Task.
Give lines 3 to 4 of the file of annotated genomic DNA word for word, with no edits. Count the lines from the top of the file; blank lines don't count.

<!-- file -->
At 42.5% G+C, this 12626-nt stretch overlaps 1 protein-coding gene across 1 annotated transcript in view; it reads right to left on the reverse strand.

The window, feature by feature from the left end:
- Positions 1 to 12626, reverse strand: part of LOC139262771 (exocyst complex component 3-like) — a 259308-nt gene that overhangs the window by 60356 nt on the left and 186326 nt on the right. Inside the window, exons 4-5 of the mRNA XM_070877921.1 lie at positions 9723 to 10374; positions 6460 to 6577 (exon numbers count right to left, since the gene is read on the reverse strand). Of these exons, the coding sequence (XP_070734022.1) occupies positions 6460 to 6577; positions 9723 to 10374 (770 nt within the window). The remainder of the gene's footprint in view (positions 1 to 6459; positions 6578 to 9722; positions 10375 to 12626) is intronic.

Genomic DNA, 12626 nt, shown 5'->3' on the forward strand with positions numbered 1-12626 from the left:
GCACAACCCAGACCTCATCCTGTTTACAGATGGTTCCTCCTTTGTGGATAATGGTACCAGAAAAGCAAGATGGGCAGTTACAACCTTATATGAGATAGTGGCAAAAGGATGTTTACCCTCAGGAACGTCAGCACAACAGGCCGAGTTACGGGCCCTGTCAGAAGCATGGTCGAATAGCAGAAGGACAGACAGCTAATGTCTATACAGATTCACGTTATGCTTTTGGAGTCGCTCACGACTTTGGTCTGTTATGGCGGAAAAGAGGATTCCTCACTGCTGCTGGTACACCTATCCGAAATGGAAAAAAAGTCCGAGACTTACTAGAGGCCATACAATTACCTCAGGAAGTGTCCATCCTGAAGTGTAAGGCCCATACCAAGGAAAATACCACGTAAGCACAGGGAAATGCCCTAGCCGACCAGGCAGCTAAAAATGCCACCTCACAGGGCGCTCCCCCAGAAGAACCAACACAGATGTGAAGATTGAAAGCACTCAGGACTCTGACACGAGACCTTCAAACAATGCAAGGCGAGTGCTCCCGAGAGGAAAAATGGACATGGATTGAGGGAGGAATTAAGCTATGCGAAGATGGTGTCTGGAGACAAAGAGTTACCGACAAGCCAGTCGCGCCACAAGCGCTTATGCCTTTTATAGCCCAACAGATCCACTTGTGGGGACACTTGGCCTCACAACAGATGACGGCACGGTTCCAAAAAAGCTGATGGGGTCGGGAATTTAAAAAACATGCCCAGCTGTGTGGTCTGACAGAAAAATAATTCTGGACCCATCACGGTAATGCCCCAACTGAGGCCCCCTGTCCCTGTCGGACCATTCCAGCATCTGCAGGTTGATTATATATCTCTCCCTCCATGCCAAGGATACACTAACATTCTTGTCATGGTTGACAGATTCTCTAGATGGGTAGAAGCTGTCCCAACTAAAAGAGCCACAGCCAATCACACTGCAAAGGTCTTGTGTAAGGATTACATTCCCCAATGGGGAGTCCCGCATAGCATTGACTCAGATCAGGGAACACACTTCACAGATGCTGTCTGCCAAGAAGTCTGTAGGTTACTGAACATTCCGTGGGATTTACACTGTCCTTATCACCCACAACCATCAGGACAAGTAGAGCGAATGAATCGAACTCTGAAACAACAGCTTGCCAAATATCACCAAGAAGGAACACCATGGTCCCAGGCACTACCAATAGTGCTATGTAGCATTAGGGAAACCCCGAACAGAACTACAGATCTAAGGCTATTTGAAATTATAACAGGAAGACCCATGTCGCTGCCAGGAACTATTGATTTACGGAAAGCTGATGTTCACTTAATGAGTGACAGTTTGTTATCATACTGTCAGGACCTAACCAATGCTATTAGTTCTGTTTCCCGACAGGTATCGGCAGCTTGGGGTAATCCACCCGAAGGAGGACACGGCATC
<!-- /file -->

- Positions 1 to 12626, reverse strand: part of LOC139262771 (exocyst complex component 3-like) — a 259308-nt gene that overhangs the window by 60356 nt on the left and 186326 nt on the right. Inside the window, exons 4-5 of the mRNA XM_070877921.1 lie at positions 9723 to 10374; positions 6460 to 6577 (exon numbers count right to left, since the gene is read on the reverse strand). Of these exons, the coding sequence (XP_070734022.1) occupies positions 6460 to 6577; positions 9723 to 10374 (770 nt within the window). The remainder of the gene's footprint in view (positions 1 to 6459; positions 6578 to 9722; positions 10375 to 12626) is intronic.

Genomic DNA, 12626 nt, shown 5'->3' on the forward strand with positions numbered 1-12626 from the left: